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Feature: Return to Kosovo - one brick at a time

Feature: Return to Kosovo - one brick at a time

Fourteen Serbs go home to Kosovo's most war-torn district, where they begin rebuilding the physical and social infrastructure with help from UNHCR and other international agencies.
21 August 2002
German reconstruction agency THW starts rebuilding houses in Binçë village in the Klinë municipality in Pejë, Kosovo.

KOSOVO (UNHCR) - Just one week after returning to Binçë, a village in the Klinë municipality in Pejë, Nebojsa Doncic, 41, the elected leader of a group of Serb returnees, says quietly but surely, "Somehow, we have already started life anew."

After three years of exile in Serbia, the convoy of 14 Kosovo Serbs, assisted by the UN refugee agency and the UN Interim Administration Mission in Kosovo (UNMIK), headed back to their village in late July. While their houses are being rebuilt, the returnees are living in UNHCR tents pitched with the help of the international troops in Kosovo (KFOR).

Today, the group is gathered inside an empty brick shell - the least-destroyed two-storey house in the area - where they are waiting to break bread for a late lunch. A few of them are taking a nap inside one of the tents. Some bricks and cement have arrived and workers from the German reconstruction agency, THW (Technisches Hilfswerk, or Technical Relief Service), are hard at work with their shovels and ploughs. Several construction trucks are also transporting materials to different sites.

The old village is now just a pile of rubble in what seems like the middle of nowhere. Literally preparing the ground for the returnees - cutting grass that had grown tall and wild over the years, cleaning and preparing the site - was already a lot of work in itself, says Houssam Mu'Allem, head of the UNHCR field office in Pejë. But that is nothing compared to preparing the social ground for the return of the Kosovo Serb minorities to the municipality situated in Kosovo's most war-torn district.

At this point, the municipality seems, at best, resigned to the idea of returns. Doncic and his group are aware of this. To date, the only Kosovo Albanians who have visited the group are the director and the deputy director of the hospital where Doncic used to work. And this seems to be more on account of their old professional ties with Doncic than anything else.

"Initially, people from the neighbouring village, Shtupel, indicated they would visit, but they never came. Maybe, it's still too early," says Doncic. He adds that he knows most of the people in Shtupel, with whom the Kosovo Serbs of Binçë, according to him, had good relations in the past - playing football together, sitting in the same cafés and visiting each other's villages, though never visiting each other's homes.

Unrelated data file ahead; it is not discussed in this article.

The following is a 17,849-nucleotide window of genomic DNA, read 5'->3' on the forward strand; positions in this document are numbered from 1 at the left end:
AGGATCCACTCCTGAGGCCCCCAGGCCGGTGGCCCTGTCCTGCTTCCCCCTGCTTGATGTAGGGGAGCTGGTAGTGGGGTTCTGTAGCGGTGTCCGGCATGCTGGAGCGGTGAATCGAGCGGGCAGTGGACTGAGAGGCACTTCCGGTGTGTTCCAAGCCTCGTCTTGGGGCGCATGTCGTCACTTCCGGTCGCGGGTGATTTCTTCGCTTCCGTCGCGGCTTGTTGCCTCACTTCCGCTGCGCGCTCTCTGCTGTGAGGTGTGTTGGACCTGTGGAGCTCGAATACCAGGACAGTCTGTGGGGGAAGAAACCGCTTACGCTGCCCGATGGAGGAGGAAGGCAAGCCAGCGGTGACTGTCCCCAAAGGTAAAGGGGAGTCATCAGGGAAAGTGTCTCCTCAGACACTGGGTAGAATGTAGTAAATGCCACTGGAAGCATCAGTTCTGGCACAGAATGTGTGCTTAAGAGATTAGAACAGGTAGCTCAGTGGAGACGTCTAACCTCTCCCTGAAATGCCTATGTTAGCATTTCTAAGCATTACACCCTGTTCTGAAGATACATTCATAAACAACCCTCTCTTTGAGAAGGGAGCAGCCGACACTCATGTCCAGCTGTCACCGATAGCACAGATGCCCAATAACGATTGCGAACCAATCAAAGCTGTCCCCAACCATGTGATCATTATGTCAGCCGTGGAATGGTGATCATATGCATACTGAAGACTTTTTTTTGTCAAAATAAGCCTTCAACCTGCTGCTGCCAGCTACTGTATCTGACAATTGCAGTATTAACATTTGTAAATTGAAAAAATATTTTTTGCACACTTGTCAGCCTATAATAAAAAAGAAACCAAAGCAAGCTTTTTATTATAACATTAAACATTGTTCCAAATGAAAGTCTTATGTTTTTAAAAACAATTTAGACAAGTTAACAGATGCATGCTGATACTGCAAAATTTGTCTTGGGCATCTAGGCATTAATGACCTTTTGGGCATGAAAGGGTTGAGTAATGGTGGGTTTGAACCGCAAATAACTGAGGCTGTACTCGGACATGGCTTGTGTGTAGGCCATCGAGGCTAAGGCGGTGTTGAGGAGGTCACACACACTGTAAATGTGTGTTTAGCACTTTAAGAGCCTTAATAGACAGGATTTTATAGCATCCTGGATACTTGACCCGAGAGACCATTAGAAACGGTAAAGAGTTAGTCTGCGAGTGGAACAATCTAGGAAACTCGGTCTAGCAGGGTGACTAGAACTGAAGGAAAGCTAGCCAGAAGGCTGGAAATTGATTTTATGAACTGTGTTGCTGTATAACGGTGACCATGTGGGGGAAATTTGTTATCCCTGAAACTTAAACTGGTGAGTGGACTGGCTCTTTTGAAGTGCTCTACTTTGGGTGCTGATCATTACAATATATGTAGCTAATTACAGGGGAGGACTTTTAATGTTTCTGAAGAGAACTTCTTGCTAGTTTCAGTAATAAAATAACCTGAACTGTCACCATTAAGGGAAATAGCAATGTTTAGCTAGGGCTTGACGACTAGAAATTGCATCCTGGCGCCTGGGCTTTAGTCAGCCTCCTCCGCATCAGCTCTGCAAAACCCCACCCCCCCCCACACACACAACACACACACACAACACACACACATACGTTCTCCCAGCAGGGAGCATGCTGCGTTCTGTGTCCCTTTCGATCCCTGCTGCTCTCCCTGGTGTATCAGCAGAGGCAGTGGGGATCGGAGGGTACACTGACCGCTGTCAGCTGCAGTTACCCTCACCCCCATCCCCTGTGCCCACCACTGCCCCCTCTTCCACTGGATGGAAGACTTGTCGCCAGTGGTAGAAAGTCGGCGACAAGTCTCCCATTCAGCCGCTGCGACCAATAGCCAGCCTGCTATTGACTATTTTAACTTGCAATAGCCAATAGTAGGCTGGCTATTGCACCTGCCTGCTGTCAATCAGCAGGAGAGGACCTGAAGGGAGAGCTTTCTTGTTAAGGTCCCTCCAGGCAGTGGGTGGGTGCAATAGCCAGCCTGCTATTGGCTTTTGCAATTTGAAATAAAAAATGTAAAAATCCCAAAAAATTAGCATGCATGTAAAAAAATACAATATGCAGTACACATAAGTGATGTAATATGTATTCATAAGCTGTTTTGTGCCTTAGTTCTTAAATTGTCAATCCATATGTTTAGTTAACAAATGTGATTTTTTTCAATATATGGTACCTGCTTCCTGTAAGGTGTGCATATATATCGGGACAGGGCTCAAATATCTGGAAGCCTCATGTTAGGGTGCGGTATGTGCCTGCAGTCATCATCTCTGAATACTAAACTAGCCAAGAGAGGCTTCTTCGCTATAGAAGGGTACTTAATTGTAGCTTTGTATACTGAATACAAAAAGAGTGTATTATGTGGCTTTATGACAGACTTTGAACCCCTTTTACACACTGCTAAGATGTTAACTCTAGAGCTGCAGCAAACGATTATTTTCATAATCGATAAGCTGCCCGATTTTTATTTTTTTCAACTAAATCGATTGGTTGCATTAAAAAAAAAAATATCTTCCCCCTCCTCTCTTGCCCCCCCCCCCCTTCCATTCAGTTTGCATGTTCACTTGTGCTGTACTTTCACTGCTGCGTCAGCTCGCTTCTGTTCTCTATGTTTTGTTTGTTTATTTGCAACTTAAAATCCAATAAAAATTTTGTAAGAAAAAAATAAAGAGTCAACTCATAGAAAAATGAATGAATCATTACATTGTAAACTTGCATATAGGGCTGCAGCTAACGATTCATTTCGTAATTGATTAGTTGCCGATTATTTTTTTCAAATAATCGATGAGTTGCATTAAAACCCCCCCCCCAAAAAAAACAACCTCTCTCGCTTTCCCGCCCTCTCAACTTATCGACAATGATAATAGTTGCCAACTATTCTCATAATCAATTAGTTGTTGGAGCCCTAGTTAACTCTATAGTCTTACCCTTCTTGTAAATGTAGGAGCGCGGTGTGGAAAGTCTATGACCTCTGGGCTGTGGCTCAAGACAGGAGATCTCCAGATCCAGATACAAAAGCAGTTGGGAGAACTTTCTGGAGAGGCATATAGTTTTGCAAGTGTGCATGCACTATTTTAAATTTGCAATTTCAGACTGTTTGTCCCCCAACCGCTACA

"It's not us or them to blame for all that happened during the war, it was something beyond us. I hope that all this will pass, that there will be contact soon and it will be back to normal one day," he says.

But while Kosovo Albanian visitors are hard to come by, the group is receiving many visitors from various international government agencies interested in the issue of returns. "We need all the help that we can get and we are being promised many things from all sides," says Doncic.

UNHCR has so far assisted the group with a water tank, food supply, multi-purpose stoves, firewood, as well as oil lamps while there are no electricity generators yet. The group also received donations of two refrigerators and a television set from the Coordination Centre for Kosovo (CCK), while the Spanish and Italian KFOR are helping with transport for the group to buy some supplies from Osojane, another Kosovo Serb return site in Pejë.

"Our role is to help you so you can help yourselves, help you be as independent as possible because we know that the context is very difficult," UNHCR's Mu'Allem tells Doncic.

While they are roughing it out in Binçë pending the reconstruction of their old houses, Doncic appreciates their new condition. After all, his family (he has two children) has been through rough times in Grosnica, a small village in Serbia, where, he says, all the former factory employees were on the streets trying to sell something. They survived on food rations from ICRC/WFP (International Committee of the Red Cross/World Food Programme), but lately this had been stopped and was now limited only to the very young and the very old people.

From working as an accountant in pre-war Kosovo, Doncic found himself struggling to find day labour in the streets of Serbia in order to make ends meet.

At the rate things are going now, he expects his house in Binçë to be ready for his family by September. "From day to day, it's started getting easier. We go through what we have to go through. We are seeing developments on a daily basis," says Doncic.

There is no doubt the returnees are glad to be back in Kosovo. Home is where the heart still is and it is good to see it rise again, brick by brick, three years after the war.

The oldest member of the group, 88-year-old Dragic Doncic, says: "I was born here and I lived here all my life until I fled to Serbia. My parents were also born here. That's why I had the wish to return in the first place.

"I was receiving therapy for blood pressure and other things while I was in Serbia. But since coming back here, I'm feeling so much better now, so I feel I don't need therapy anymore."

By Doreen Jose
UNHCR Kosovo